So far the police have not isolated the cause of the fire. Some media initially suspected it had something to do with “old wiring,” since there was a small electrical fire in one of the apartments several months ago, but the Asahi Shimbun has reported that theory has been discounted. Though the building was situated on the edge of a parking lot, Rose House is what is called a saikenchikufuka, a structure that “can’t be rebuilt” because it was erected in the middle of block, thus making it very difficult for firemen to gain access. Nobody will be moving back in, which means the surviving residents now have to find some other hovel to accept them.

Now on sale

November 7, 2011

It’s fairly well-known that Japanese people like new things, and if their budget allows they prefer buying a brand new house or condo rather than one that’s already been lived in. Half of the almost six million condominiums in Japan were built within the last 15 years, and reportedly the pace of construction is slowing due to the ongoing recession. According to statistics recently released by Reins Tower (East Japan Real Estate), sales of older condos also went down over the past year. Sales contracts were concluded for 1,943 used condos in August in the Tokyo Metropolitan area. That’s a 6 percent drop from the same month last year. However, the 920 sales in Tokyo alone represented a 0.9 percent increase over last year. The suburbs were a bit different, with Chiba seeing a 6.8 percent drop and Kanagawa a whopping 14.1 percent decline.

But that isn’t the whole story. While sales on the whole have gone down slightly, the average prices of the condos sold have gone up, as much as 4.6 percent in Saitama, for instance. What this would seem to indicate is that more newer used condos are being sold, since condominiums lose their value with time on a pretty consistent basis. In Tokyo, the trend is more localized. Sales of used condos in the three central wards (Chiyoda, Chuo, Minato) decreased by 15.4 percent, while those in the eastern portion of the city increased by 8.6 percent. Condos in the center of the capital are, of course, much more expensive that those in the eastern part, even though prices in central Tokyo have dropped 6 percent while those in eastern Tokyo declined only 1.4 percent (for comparison’s sake, prices in the western wards dropped the most, 8.2 percent, while those in the southwest–Meguro, Shinagawa, Ota–lost only 0.6 percent).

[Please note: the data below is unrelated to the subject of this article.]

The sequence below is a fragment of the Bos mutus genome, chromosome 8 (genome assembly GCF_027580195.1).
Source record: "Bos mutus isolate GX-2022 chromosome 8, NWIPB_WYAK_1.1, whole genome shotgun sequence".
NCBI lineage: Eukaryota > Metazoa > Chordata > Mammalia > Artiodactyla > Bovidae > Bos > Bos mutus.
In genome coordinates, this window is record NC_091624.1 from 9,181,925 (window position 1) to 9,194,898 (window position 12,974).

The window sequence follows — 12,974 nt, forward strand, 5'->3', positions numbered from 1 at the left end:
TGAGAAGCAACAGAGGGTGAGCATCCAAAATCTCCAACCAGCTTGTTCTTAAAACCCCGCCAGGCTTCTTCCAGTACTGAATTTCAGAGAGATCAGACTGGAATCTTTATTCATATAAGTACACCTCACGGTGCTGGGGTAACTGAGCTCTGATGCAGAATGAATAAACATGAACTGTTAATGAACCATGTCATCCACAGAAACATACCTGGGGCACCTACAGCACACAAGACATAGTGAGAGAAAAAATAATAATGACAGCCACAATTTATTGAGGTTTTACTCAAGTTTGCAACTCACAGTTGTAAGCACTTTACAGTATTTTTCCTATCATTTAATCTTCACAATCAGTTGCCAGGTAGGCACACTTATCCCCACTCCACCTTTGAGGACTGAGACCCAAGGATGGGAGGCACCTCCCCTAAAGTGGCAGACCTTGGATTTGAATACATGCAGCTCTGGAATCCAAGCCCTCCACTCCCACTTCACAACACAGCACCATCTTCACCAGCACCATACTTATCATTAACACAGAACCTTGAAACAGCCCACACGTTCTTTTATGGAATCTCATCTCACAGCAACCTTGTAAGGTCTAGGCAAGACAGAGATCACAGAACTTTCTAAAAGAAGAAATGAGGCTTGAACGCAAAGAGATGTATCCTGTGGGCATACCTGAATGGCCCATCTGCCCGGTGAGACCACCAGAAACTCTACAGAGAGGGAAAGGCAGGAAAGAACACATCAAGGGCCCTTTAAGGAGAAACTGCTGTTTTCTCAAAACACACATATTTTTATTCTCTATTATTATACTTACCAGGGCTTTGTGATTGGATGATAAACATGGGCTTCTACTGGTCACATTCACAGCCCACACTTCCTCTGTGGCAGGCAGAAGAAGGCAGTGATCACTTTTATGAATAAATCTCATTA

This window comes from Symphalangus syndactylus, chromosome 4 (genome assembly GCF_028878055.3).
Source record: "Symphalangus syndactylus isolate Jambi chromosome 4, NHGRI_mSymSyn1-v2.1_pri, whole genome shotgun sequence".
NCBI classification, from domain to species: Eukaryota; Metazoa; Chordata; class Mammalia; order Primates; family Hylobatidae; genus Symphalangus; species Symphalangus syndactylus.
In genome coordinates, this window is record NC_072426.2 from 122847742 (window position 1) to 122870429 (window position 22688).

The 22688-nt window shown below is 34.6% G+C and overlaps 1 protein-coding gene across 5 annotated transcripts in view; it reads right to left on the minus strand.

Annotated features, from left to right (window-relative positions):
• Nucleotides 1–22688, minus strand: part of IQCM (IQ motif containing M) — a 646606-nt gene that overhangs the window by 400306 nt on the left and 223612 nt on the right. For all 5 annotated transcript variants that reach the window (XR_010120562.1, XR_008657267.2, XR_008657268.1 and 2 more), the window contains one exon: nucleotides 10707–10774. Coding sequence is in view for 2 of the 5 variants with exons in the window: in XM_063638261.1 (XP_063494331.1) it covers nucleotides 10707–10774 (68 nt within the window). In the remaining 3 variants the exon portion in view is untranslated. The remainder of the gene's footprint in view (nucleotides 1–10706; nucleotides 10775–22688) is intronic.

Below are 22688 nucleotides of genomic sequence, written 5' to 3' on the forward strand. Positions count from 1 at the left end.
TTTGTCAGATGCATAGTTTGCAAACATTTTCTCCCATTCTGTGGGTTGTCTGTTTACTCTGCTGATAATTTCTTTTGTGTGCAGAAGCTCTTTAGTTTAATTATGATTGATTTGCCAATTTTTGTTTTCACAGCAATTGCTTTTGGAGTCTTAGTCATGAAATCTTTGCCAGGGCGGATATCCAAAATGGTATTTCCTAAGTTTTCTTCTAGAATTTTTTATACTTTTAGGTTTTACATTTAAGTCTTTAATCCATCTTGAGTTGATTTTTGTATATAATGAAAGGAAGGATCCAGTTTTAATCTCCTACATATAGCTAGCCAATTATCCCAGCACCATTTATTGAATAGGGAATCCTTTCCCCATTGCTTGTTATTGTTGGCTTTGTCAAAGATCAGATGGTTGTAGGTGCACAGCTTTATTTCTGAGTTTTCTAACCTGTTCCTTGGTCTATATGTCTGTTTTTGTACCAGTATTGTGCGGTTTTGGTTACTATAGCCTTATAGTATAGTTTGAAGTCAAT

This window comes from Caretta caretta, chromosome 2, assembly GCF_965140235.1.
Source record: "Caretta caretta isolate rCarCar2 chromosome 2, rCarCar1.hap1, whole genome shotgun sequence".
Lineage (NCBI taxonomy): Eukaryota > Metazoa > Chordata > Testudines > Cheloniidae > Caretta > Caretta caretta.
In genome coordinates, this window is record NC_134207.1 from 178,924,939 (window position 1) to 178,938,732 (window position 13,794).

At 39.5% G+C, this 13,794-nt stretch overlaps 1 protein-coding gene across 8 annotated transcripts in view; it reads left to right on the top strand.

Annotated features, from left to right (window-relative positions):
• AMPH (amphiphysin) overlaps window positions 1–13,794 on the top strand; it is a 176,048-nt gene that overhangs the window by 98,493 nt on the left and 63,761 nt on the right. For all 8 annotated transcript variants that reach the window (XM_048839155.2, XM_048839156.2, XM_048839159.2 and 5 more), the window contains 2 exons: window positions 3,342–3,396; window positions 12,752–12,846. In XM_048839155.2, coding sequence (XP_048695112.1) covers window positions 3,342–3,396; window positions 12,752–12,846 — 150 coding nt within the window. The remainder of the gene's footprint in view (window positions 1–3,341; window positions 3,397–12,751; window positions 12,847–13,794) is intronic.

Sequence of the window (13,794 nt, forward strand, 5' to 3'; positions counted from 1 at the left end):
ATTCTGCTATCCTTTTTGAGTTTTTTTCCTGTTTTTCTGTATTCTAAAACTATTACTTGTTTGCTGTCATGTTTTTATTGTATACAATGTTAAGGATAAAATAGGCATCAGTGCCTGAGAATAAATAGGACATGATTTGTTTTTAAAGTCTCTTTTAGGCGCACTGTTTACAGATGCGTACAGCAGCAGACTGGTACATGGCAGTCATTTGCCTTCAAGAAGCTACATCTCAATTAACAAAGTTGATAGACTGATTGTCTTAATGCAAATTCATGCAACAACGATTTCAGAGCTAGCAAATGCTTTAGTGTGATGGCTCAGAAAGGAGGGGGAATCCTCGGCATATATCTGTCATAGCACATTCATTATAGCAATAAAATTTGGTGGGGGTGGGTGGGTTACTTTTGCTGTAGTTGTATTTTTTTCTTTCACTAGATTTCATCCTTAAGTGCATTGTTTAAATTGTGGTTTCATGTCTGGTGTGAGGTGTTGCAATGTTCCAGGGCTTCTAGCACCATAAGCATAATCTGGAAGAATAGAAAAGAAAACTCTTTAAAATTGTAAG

All indications point to a buyers market for used condos, which is hardly surprising. The stock is increasing. For the entire Tokyo metropolitan area, the available stock of used condos is 52 percent higher than it was last year, and in central Tokyo it’s gone up by 25 percent (all Tokyo by 35 percent). What this means is that it’s becoming more difficult to sell older condos, even in those areas like central Tokyo where it used to be considered easy to do so.